The only downsides at this point are:

1) Pricepoint — although $130 is worth it, that’s a hard pill to swallow.

2) Wait time — the warming up time for the unit can be quick, but without air flow to get it revved up, can be very slow. When you’re a little tipsy, everything is a little slow anyway and it can be frustrating.

3) Time between alcohol and blowing — 20 minutes between taking your last drink and blowing into the Breathalyzer (so that you’re not spitting alcohol straight onto the sensor) is another thing that seems like an eternity. What I’ve found as a solution is after people start taking about moving to the next bar, order a water and start a timer on your phone or watch. It helps set the pace and, if nothing else, get some water down.

4) Keeping it from becoming a toy — I’ve had a couple of friends see me blowing into the unit, only to try and take it from me to “see how drunk they are.” If they spit a bunch of alcohol onto the sensor, then that’s game over for your test until the alcohol evaporates (from how I understand it).

The bottom line is this is a professional unit and you’re going to pay like it is one. But, if you’re trying to keep your record clean, and trying to keep your job and license, you’ll see the value in putting some money in for a top-of-the-line product. The drawbacks are small and manageable, and the upside is having a consistent product that wont fail you when you need it most.

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2 comments

  1. Hi Branden! Great post– and I applaud you for being a stand-up guy in wanting to not drive while impaired. That being said, and as a career firefighter with a brother who is a career Highway Patrol sergeant, I feel the need to add a few caveats even though I’m admittedly no expert. First and foremost, you can be impaired (and get arrested for driving) while still being under the legal limit of .08. Don’t assume that if you are weaving and get pulled over (or, God forbid, cause a wreck) then blow a .06, a cop will let you off. The legalities may be different but the result could be the same. Also, it takes a while for BA levels to stabilize, and while at 20 minutes after your last beer you might be a .06, you could be well over .08 an hour later– this is especially true if you drink a few beers very quickly. The bottom line is to always err on the side of caution. If you feel you’ve had too many to drive, don’t rely on the machine to tell you it’s ok– instead, always have a back-up plan (such as a wife or friends who are not drinking) to drive you home. Or take a cab. Or anything else, except getting behind the wheel. Once again, kudos for bravery in tackling this subject, and shame on the people who “didn’t want to call attention” to the problem of how to get safely (and legally) home after having a few.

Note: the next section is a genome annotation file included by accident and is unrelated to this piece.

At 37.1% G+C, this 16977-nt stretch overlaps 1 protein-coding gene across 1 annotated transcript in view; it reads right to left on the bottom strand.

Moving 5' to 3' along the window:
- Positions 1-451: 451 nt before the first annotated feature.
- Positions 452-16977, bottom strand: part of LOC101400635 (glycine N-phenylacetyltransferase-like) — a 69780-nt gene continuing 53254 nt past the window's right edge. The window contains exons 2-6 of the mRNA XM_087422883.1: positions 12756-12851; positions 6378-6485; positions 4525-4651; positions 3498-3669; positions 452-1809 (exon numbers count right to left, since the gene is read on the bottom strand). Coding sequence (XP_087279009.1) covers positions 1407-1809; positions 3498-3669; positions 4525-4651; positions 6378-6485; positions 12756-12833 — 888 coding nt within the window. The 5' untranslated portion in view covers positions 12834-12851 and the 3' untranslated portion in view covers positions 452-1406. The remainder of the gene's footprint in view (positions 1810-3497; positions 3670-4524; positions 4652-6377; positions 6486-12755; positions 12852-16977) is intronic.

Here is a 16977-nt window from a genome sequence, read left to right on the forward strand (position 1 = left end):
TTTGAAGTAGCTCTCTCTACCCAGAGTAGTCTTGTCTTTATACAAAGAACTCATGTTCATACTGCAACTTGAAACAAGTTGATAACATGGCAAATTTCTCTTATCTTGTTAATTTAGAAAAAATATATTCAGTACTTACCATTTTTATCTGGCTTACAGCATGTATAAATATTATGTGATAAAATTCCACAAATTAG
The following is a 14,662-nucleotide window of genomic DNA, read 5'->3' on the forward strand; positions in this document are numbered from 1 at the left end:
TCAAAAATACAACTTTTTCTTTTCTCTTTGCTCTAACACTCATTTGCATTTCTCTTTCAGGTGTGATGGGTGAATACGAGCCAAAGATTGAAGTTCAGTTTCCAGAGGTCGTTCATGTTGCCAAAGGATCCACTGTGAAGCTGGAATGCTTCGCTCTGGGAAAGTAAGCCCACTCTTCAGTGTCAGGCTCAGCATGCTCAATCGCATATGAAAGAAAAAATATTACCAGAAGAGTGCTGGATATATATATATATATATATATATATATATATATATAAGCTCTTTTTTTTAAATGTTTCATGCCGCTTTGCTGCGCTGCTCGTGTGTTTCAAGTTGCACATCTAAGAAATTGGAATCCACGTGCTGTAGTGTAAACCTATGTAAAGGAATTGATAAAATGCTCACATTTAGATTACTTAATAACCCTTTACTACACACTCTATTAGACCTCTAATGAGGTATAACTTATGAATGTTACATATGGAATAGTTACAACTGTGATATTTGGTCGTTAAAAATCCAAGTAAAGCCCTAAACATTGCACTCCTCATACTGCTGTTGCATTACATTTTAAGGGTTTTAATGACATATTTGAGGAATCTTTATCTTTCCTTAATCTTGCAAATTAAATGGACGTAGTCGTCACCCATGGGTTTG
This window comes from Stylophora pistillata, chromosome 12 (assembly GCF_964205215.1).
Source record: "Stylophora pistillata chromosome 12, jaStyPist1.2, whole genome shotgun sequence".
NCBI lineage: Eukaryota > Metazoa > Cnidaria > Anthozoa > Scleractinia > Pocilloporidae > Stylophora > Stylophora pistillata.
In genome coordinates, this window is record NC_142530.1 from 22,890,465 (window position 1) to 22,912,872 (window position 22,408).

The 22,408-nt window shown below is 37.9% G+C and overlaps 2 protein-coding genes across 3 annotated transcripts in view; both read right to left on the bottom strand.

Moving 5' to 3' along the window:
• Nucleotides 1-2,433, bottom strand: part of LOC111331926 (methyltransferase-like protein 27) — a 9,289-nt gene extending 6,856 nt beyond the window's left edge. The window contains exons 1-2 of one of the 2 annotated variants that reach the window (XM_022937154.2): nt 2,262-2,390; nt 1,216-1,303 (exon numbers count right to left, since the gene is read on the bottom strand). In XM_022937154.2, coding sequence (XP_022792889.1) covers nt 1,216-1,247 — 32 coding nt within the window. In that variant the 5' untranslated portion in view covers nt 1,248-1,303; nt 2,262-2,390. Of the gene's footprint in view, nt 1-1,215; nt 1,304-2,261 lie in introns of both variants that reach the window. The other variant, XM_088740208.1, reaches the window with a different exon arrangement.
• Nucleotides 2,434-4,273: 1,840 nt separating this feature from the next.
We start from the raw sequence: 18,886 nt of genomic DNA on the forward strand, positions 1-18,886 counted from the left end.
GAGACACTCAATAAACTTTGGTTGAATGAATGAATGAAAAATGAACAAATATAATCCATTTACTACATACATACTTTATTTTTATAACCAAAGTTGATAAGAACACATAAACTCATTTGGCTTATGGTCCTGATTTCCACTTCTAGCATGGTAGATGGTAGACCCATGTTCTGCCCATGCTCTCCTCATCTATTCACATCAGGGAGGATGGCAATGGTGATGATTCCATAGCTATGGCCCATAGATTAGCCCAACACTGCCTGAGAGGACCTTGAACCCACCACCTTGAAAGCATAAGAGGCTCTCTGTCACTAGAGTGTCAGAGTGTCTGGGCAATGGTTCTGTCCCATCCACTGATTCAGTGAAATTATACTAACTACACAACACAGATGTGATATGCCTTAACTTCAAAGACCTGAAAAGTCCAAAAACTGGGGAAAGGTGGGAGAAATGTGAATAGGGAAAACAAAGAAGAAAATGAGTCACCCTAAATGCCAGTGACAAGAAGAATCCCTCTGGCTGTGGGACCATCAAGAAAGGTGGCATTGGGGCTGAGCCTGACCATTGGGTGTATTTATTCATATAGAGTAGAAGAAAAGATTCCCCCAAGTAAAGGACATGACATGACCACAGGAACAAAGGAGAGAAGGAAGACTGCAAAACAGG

2. Thank you for your input, John, and I 100% agree. I think going forward, especially in an industry that prides itself on being a group of “responsible drinkers,” I think the conversation should be started. You’re right — ultimately it’s about how you feel given how much you drank, how fast, how much you weigh, how much food/water you’ve had.

    For me, I err on the side of caution and encourage others to do the same — take a cab (or call alcohol-intolerant wife… :D). It’s much cheaper than the possibility of serious damage caused by buzzed and drunk driving.

    Thanks again for chiming in!